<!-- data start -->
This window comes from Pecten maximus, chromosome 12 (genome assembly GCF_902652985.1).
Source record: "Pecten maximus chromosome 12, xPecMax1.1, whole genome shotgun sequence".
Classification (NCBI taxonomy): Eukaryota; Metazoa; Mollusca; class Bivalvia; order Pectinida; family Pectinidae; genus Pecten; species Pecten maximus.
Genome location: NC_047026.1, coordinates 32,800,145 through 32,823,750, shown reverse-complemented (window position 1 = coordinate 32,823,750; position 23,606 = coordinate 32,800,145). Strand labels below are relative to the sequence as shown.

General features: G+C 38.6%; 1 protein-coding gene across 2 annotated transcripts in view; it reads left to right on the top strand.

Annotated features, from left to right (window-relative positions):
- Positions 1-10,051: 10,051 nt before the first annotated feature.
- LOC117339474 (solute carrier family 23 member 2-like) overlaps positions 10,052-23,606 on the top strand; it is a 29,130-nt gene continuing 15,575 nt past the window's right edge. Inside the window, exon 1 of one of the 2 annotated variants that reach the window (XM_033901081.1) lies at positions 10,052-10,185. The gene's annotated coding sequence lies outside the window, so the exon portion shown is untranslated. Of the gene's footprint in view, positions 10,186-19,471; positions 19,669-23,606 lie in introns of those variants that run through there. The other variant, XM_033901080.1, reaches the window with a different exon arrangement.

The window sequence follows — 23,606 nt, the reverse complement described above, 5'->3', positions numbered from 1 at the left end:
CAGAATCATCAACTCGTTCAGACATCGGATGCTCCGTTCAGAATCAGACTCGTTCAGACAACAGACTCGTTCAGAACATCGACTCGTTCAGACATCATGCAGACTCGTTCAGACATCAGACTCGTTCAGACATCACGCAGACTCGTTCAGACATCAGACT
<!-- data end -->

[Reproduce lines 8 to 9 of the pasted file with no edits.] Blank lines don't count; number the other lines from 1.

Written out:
- LOC117339474 (solute carrier family 23 member 2-like) overlaps positions 10,052-23,606 on the top strand; it is a 29,130-nt gene continuing 15,575 nt past the window's right edge. Inside the window, exon 1 of one of the 2 annotated variants that reach the window (XM_033901081.1) lies at positions 10,052-10,185. The gene's annotated coding sequence lies outside the window, so the exon portion shown is untranslated. Of the gene's footprint in view, positions 10,186-19,471; positions 19,669-23,606 lie in introns of those variants that run through there. The other variant, XM_033901080.1, reaches the window with a different exon arrangement.

The window sequence follows — 23,606 nt, the reverse complement described above, 5'->3', positions numbered from 1 at the left end: